Duration of project: 2014 - 2015
Location of project: Pinetown District, Kwazulu-Natal
Evaluator: University of the Witwatersrand: Led by Prof. Brahm Fleisch, Dr Stephen Taylor and Dr Thabo Mabogoane.
The Gauteng Department of Education (GDE) implemented the Reading Catch-up Programme in primary schools that were part of the Gauteng Primary Literacy and Mathematics Strategy (GPLMS) in 2011. These are schools that performed below 40% at the 2008 Systemic Evaluation for Grade 3 literacy. The Reading Catch-Up Programme’s was a 11-week programme whose key objective was to remediate the inadequate levels of English competence in underperforming Grade 4 classrooms that did English as a First Addition Language. The key features of the programme was the provision of teaching and learning materials, teacher training and coaching. The schools that were part of the Programme suspended normal teaching of the curriculum for the term (the duration of the Programme).
Reports from the internal evaluation of the project and the Annual National Assessments suggested that there was improved outcomes because of the project. However, it was difficult to conclusively link the improved outcome to the Reading Catch-Up Programme as it was implemented together with the GPLMS and a rigorous external evaluation had not taken place.
As such, in 2014, the Zenex Foundation commissioned a research study to evaluate the impact of the Reading Catch-Up Programme on English (FAL) performance of Grade 4 learners in Pinetown District.
The Randomised Control Trial design was employed for this study. The sample consisted of 100 schools with similar characteristics, of which 60 were control schools used as a basis for comparing the intervention’s impact, and 40 schools were randomly assigned to the intervention.
Researchers collected data from 40 intervention schools and 57 control schools. The district manager advised that 3 control schools be excluded from the study. 2,543 learners wrote the pre- and post-test. Learners that only wrote the pre-test and not the post-test and vice-versa were excluded from the analysis. Furthermore, interviews and observations were conducted in the intervention schools to establish how the programme was being implemented.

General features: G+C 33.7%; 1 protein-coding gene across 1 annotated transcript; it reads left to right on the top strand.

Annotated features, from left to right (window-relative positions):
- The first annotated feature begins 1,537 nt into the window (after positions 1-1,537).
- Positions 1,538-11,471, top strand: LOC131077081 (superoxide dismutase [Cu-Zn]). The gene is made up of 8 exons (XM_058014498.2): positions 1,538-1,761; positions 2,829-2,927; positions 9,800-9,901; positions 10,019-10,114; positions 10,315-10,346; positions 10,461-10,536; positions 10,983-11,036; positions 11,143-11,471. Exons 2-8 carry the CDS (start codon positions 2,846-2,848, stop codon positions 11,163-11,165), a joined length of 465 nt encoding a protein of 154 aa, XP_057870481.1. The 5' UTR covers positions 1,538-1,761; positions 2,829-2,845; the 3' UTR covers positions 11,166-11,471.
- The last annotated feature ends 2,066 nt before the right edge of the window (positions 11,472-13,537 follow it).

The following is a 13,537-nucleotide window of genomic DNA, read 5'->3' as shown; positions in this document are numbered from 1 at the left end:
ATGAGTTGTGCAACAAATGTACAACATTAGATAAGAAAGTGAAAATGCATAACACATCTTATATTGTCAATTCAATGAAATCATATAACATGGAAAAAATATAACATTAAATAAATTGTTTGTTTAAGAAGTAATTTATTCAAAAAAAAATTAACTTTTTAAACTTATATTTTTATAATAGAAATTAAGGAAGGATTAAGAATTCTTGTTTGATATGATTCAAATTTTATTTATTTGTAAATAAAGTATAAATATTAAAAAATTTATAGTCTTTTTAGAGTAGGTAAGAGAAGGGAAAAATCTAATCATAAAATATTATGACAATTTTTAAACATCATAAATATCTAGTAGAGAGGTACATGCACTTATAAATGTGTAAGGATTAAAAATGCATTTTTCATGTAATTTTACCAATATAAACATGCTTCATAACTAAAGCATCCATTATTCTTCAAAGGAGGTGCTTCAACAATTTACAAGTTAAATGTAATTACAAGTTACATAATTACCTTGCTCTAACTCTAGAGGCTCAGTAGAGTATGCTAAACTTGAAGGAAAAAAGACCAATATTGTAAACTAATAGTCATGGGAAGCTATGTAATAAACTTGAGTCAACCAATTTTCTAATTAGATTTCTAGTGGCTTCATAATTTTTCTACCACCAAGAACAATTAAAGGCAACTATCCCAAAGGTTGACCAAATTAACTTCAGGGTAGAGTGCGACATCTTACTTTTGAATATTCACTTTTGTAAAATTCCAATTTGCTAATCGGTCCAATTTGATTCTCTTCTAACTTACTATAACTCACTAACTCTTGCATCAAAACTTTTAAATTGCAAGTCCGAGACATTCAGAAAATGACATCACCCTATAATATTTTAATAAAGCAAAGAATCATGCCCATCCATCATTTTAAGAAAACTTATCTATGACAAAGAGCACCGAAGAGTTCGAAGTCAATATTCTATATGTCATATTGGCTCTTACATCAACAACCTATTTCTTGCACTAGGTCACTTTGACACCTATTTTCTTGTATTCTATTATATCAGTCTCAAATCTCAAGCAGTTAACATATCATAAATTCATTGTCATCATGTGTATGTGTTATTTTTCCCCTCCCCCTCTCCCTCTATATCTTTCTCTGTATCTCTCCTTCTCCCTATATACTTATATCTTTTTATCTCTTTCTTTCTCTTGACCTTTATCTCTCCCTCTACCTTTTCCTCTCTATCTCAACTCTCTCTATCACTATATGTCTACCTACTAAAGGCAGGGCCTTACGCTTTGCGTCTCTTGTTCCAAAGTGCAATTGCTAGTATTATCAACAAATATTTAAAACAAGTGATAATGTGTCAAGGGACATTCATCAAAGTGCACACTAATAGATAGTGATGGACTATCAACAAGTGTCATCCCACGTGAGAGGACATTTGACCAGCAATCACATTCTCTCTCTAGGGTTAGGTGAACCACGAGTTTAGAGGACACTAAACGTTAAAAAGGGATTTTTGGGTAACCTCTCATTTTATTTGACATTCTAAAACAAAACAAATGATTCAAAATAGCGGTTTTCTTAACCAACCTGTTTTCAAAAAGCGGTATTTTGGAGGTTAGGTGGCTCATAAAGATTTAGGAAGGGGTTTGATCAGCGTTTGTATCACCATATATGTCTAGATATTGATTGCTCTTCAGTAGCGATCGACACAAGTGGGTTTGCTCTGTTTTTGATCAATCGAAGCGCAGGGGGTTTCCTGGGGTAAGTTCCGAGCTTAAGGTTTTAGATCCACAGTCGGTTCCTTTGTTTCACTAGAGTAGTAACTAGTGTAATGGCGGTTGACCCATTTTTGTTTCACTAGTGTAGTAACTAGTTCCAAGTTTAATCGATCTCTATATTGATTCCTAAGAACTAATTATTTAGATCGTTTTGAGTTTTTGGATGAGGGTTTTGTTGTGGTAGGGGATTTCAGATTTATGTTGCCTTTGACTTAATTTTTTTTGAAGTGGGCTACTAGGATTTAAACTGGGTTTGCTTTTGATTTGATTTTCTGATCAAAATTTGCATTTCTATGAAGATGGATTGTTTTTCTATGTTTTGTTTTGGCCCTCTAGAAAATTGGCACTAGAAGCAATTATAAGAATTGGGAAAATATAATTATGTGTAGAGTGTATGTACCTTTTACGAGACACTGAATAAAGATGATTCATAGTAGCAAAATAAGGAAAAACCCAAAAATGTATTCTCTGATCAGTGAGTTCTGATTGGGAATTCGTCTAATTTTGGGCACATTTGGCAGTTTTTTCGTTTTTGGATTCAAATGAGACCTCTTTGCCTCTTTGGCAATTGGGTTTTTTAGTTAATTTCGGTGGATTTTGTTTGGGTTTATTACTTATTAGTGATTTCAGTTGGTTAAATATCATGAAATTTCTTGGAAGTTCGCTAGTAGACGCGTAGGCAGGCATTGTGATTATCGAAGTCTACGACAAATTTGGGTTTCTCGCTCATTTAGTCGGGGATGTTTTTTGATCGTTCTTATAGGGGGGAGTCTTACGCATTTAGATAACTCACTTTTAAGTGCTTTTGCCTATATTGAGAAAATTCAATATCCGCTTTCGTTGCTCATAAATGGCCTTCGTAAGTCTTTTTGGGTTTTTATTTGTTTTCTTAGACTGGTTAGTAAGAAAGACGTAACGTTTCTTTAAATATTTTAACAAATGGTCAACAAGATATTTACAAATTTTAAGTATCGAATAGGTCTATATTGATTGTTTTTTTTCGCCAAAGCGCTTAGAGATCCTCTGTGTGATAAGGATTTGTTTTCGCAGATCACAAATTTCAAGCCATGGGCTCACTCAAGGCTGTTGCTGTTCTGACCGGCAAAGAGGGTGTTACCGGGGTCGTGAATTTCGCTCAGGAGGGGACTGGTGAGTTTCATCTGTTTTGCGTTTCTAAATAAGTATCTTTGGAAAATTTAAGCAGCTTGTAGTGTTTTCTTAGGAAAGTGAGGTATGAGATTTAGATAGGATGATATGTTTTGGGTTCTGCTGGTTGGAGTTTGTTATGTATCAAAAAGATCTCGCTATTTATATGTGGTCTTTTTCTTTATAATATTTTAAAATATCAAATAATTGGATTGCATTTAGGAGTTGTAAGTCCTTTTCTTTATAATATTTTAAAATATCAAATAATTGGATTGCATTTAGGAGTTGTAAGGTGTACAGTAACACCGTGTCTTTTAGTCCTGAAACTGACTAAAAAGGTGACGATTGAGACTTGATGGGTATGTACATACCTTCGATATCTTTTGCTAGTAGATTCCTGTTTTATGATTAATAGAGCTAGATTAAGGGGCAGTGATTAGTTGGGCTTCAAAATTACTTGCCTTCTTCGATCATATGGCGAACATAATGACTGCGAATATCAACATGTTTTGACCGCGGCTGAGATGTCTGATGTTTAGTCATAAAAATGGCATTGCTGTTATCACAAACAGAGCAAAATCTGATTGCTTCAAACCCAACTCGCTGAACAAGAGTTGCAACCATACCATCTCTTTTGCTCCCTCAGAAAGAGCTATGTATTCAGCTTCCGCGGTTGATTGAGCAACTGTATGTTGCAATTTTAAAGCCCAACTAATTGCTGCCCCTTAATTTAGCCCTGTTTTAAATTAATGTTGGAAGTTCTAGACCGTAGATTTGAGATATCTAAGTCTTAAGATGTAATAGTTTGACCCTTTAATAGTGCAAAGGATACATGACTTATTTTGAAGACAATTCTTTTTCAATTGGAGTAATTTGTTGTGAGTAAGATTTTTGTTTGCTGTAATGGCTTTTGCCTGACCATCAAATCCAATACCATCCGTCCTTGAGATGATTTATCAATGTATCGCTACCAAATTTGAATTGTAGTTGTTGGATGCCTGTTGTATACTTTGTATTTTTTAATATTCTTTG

The study showed an overall improvement from both control and intervention schools, with intervention schools showing a slightly better performance particularly in specific areas of reading (spelling and grammar). Furthermore, learners who achieved 50% and more in their pre-test scores benefited more from the programme than learners who achieved less than 20% on the pre-test.
Finding 1: Marked improved time-on-task in the intervention schools
The research found that teachers appreciated the structure, routines and standardised methodologies and content introduced by the project, despite minor difficulties with the pacing. There was a marked improvement on teacher time-on-task and work rate which was evidenced by the higher proportion of the curriculum covered which was higher than what teachers tend to cover. Participating teachers covered the phonics lessons more than the shared reading and comprehension lessons. The researchers suggest that this is due to the fact that teaching phonics (which is rule bound) is far easier than teaching shared reading and comprehension which requires learners to have stronger vocabularies, understand the structure of language and engage with higher cognitive activity.
Finding 2: Teacher competence a challenge
The teachers’ level of competence to teach English was identified as a challenge. It was found that teachers gave poor instruction and the verbal and written feedback to learners on their written work was unsatisfactory. Classroom resources were not managed and used in a meaningful way to reinforce learning and the use of unplanned code switching was quite common.
Finding 3: Pre-test learner performance was low
The intervention and control schools both had very poor pre-test results despite the fact that tests were pitched at Grade 3 level and included some items from Grade 1 and 2 level. Schools in both categories showed similar performance for English FAL.
Finding 4: Evidence of improved learner performance from Intervention and control schools
There was evidence of slight improvements in post-test English performance for both intervention and control schools. The intervention schools performed slightly better than the control group. There was a 4% increase on the post-intervention scores of the schools that participated in the intervention and only a 2% increase on control schools performance. The changes in control school is explained using the Hawthorne Effect, which occurs when individuals improved an aspect of their practice because they are aware that they are under observation.
Finding 5: Intervention improves Spelling and Grammar
There was no major marked difference in performance on English FAL comprehension and writing between intervention and control schools. However, intervention schools showed significant improvement in spelling and grammar in comparison to the control group. Researchers explained that “spelling and grammar” easily transferred to learners in a short space of time.
Finding 6: Intervention works best for learners with better pre-test scores
Learners who performed better on the baseline test benefited the most from the intervention. Researchers concluded that learners with some basic knowledge and skills benefitted more from the intervention.
In conclusion, the project did not lead to improved learner performance in English Literacy to enable them to handle the demands of the Grade 4 curriculum, with an average performance of just 24% for English at the pre-test level and 26% at the post-test level. However, there were gains in spelling and grammar skills, particularly for learners that had basic literacy knowledge and skills.